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Library EIR comments due today by 5:00 PM

Original post made by Get informed, Atherton: other, on Jan 11, 2012

To Atherton Residents,

The Town's website contains an uncorrected Press Release that erroneously indicates that comments to the scope of the Library EIR need to be submitted by December 28th, 2011.  This date was extended weeks ago to enable residents who missed the Dec. 8th Scoping Meeting to submit written comments regarding the scope of the project EIR through to 5:00 pm on January 11, 2012. This correction should be highlighted on the Town website, but we have found not even a correction made to the original press release to alert residents that additional time exists to provide their comments.  Given this omission, the following information is being provided to help those who would still like to provide their comments on the EIR scope. If you are so interested, please read on.  

What this is about.  The scope of the EIR essentially provides the agreed on boundaries of those areas to be addressed in the EIR document regarding the potential environmental impacts of the proposed library project.  If, for example, the scope does not include noise impacts (which in fact it doesn't), then such impacts won't need to be addressed and no mitigation of possible noise impacts will be required prior to approval of the project by the town. However, if comments are submitted in this scoping process requesting that noise impacts be evaluated, then these must be included in the EIR review and the town must take whatever steps are feasible to mitigate noise as required by CEQA. Should the town fail to mitigate possible noise impacts, there could be legal remedies—so long as "noise" is a part of the initial scope.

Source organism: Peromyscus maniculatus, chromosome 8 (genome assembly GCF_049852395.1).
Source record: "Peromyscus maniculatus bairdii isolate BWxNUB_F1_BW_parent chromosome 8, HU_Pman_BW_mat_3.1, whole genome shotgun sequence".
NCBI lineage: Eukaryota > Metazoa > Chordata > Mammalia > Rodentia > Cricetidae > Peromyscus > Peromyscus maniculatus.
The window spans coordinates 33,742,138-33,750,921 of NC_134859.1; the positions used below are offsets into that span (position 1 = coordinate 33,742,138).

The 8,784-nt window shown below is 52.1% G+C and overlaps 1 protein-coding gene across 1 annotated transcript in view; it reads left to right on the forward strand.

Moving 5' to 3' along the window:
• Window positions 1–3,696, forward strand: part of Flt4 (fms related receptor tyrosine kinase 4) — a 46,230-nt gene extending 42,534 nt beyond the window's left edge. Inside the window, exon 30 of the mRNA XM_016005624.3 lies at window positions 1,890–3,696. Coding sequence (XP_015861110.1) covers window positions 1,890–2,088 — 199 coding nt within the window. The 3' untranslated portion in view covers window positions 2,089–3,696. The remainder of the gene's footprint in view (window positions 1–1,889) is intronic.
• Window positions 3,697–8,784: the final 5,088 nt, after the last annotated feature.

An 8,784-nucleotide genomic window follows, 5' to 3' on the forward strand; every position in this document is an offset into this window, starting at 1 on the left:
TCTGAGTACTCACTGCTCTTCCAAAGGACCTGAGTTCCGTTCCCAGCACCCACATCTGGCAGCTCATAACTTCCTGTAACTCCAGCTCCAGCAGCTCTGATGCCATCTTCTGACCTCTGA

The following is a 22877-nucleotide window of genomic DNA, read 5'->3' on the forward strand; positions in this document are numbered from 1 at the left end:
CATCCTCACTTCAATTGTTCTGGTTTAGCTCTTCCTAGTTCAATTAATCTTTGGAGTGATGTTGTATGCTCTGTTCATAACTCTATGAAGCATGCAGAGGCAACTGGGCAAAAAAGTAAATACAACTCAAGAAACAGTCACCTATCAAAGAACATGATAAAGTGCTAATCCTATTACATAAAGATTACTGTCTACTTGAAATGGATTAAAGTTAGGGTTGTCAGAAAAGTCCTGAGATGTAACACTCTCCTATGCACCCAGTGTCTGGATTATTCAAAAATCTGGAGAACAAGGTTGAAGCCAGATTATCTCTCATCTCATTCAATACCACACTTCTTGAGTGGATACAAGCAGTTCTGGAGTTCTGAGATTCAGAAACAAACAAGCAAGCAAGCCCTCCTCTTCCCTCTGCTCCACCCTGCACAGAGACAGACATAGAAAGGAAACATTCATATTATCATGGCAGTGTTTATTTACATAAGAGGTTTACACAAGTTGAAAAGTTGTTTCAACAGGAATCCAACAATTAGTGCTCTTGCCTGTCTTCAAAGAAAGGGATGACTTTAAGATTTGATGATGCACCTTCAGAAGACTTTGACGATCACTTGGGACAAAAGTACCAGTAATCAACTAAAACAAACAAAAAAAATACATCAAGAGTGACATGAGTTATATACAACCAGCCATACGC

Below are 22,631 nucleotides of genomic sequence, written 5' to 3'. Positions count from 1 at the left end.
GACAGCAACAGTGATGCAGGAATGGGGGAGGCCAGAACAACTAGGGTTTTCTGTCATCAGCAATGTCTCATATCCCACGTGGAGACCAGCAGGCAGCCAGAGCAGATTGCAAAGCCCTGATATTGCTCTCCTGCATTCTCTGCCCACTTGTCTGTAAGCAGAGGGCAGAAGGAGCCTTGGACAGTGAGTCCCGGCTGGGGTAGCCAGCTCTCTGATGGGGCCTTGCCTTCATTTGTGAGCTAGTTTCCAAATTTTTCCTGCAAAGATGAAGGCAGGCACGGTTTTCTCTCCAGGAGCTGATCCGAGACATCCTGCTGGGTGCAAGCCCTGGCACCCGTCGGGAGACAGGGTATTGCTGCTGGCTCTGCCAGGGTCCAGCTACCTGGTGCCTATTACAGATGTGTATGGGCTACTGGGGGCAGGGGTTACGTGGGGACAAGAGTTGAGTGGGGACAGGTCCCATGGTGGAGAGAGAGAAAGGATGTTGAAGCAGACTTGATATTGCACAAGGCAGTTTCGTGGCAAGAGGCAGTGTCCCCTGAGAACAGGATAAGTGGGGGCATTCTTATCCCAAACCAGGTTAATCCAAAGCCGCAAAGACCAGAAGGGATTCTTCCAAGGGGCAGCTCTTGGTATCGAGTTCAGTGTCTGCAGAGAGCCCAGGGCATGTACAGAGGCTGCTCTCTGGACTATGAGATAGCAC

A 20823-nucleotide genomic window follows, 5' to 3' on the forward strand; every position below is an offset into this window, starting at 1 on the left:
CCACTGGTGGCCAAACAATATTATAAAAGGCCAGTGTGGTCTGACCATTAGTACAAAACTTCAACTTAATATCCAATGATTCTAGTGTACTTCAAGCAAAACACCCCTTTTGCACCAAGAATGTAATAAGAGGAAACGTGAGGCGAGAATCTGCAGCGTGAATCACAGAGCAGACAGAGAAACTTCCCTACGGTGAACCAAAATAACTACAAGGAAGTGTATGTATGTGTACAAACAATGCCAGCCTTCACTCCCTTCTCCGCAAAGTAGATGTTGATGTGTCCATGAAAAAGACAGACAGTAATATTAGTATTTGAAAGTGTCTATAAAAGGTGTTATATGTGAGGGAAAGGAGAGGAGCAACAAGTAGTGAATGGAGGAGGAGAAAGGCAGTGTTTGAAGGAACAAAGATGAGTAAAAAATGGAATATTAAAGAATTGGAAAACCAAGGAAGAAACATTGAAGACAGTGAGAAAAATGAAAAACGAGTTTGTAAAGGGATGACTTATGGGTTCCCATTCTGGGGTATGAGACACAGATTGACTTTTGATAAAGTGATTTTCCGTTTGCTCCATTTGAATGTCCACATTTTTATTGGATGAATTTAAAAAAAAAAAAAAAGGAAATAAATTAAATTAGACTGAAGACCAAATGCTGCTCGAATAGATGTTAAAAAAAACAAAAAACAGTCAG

What items can be included in the scope?  Here is a copy the CEQA Environmental Checklist Form that provides a guideline to what types of items can be included in the scope of EIR processes.  If you scan this document, you will see both line item descriptions (page 2), followed by expanded examples of how each of those areas might be applied in a particular project situation (page 5 and forward).  These examples can illuminate how each area may need to be reviewed by the agency.  Your comments can include as many of these as you think important.

How the EIR Scope has been defined by the Town.  The Town (as lead agency) initially defines the scope of the EIR.  Michael Kashwagi (a new contract staff member of the ALBSC) and Neal Martin, our contract Town Planner, with help from LSA Associates (the town's contracted environmental consultants) submitted their scoping statement in a staff report to the Council at the November 16th, 2011 meeting.  This document was attached to the Council packet as Item No. 19.  It is worth reading this document carefully, not merely because of the importance of how LSA defines the scope but also because of how the documents explains why the town's obligations under CEQA changed as a result of the controversies raised by the whole process. (See next item.)